Kim Stanley (February 11, 1925 – August 20, 2001) was an American actress, primarily in television and theatre, but with occasional film performances.
She began her acting career in theatre, and subsequently attended the Actors Studio in New York City, New York. She received the 1952 Theatre World Award for her role in The Chase (1952), and starred in the Broadway productions of Picnic (1953) and Bus Stop (1955). Stanley was nominated for the Tony Award for Best Performance by a Featured Actress in a Play for her roles in A Touch of the Poet (1959) and A Far Country (1962).
During the 1950s, Stanley was a prolific performer in television, and later progressed to film, with a well-received performance in The Goddess (1959). She was the narrator of To Kill a Mockingbird (1962) and starred in Séance on a Wet Afternoon (1964), for which she won the New York Film Critics Circle Award for Best Actress and was nominated for the Academy Award for Best Actress. She was less active during the remainder of her career; two of her later film successes were as the mother of Frances Farmer in Frances (1982), for which she received a second Academy Award nomination as Best Supporting Actress, and as Pancho Barnes in The Right Stuff (1983). She received an Primetime Emmy Award for Outstanding Supporting Actress – Miniseries or a Movie for her performance as Big Mama in a television adaptation of Cat on a Hot Tin Roof (1985).
She did not act during her later years, preferring the role of teacher, in Los Angeles, California, and later Santa Fe, New Mexico, where she died in 2001, of uterine cancer.
Stanley was a successful Broadway actress with only a few film roles. She was singled out by The New York Times critic Brooks Atkinson for her early work. She eventually attended the Actors Studio, studying under Elia Kazan and Lee Strasberg. She received the 1952 Theatre World Award for her performance as Anna Reeves in The Chase, and starred in such Broadway hits as Picnic (1953), playing Millie Owens (which she never felt received the credit it deserved) and Bus Stop (1955), playing Cherie.
She was nominated for the 1959 Tony Award for Best Actress in a Play for A Touch of the Poet and the 1962 Tony for Best Actress in a Play for her portrayal of Elizabeth von Ritter in Henry Denker’s A Far Country.
Stanley also portrayed Maggie “The Cat” in Cat on a Hot Tin Roof in the original London production of the play.
She was also the leading lady of live television drama, which flourished in New York City during the 1950s. Among her many starring roles was Wilma, a star-struck 15-year-old girl from the U.S. Gulf Coast of Texas in Horton Foote’s A Young Lady of Property, which aired on The Philco-Goodyear Television Playhouse on April 5, 1953.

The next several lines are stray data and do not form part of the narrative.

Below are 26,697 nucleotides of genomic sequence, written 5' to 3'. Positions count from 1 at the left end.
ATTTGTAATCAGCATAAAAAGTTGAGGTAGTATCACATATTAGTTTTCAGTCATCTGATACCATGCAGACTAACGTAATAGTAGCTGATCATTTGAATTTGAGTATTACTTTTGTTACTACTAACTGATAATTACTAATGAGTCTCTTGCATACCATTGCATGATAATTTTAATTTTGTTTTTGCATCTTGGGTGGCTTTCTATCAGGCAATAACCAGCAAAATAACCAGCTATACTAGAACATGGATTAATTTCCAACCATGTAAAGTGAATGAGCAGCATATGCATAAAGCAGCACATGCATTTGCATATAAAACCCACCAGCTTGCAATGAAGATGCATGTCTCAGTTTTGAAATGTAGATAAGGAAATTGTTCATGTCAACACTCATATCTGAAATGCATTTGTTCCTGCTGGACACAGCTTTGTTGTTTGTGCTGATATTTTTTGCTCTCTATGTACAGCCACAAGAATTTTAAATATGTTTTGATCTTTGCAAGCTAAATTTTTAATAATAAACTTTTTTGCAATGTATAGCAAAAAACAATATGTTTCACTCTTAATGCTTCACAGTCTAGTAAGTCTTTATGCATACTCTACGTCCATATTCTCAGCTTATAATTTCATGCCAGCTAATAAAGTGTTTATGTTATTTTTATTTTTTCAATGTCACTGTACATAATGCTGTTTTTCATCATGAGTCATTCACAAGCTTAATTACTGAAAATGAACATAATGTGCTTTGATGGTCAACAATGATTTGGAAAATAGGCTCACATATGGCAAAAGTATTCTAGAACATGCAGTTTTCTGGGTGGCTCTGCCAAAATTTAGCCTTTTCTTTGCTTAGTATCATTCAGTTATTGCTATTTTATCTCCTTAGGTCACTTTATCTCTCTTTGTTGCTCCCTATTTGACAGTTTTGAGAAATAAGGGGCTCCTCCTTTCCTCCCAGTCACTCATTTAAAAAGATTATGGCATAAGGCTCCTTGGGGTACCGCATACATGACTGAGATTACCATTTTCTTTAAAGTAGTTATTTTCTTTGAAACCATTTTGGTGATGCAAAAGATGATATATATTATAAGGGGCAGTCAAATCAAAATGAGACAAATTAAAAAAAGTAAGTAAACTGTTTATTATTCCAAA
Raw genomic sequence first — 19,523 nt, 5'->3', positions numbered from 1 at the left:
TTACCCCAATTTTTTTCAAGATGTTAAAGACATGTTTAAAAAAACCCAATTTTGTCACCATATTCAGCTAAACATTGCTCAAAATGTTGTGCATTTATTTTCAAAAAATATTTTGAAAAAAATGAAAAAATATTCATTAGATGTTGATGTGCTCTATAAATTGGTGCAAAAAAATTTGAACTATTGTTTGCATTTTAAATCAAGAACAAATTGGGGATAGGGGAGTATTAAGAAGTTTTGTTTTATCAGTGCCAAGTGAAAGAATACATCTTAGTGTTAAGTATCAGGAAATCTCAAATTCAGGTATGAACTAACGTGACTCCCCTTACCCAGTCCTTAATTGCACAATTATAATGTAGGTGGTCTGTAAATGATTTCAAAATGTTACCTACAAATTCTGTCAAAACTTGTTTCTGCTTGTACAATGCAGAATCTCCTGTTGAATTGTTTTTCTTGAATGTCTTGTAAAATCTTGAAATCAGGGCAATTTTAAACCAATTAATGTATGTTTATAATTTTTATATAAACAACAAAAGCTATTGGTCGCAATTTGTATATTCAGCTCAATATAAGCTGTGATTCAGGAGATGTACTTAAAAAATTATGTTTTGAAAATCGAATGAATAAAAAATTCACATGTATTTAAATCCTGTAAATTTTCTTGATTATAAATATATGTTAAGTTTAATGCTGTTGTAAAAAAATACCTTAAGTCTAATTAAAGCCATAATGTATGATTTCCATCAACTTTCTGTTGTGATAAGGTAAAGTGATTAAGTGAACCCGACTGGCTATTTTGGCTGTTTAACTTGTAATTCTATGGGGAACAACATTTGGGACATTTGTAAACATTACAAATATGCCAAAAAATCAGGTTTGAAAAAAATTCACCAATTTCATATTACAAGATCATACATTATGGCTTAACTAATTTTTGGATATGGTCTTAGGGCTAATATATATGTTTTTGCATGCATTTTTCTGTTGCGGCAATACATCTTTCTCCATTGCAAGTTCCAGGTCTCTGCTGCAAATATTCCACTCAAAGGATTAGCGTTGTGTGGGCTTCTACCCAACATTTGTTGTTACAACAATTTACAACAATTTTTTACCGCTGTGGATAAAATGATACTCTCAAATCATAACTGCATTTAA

Following a savaging by English critics after her London performance of “Masha” in an Actors Studio production of Anton Chekhov’s play The Three Sisters (1965) she vowed never to perform on stage again, a vow she kept for the rest of her life.
Stanley’s first film was The Goddess (1958), playing a tragic movie star modeled on Marilyn Monroe (though she and director, John Cromwell, would forever deny Marilyn’s influence, using Rita Hayworth as being more accurate). She starred in Séance on a Wet Afternoon (1964), winning both the National Board of Review Award for Best Actress and the New York Film Critics Circle Award for Best Actress, and was nominated for the Academy Award for Best Actress and the BAFTA Award for Best Actress in a Leading Role.
A filmed version of Strasberg-directed Three Sisters (1966) opened with Stanley reprising the role of Masha, and is the only time one can see her perform in a film alongside Geraldine Page, Sandy Dennis, Shelley Winters and other well-known names of the Actors Studio.
She was nominated for an Academy Award for Best Supporting Actress and a Golden Globe Award for Best Supporting Actress – Motion Picture for her performance as Frances Farmer’s possessive mother in Frances (1982). She also played Pancho Barnes in The Right Stuff (1983).
Stanley was the uncredited narrator in the drama film To Kill a Mockingbird (1962). As the narrator, she represents the character Jean Louise Finch (“Scout”) as an adult. Mary Badham portrays Scout as a child in the film.
She received an Emmy Award for Outstanding Single Performance by an Actress in a Leading Role for her appearance in the episode, “A Cardinal Act of Mercy” (1963), of the television series, Ben Casey (1961–1966), and an Emmy Award for Outstanding Supporting Actress in a Limited Series or a Special for her appearance in Tennessee Williams’s Southern melodrama Cat on a Hot Tin Roof (1985), this time as Big Mama.
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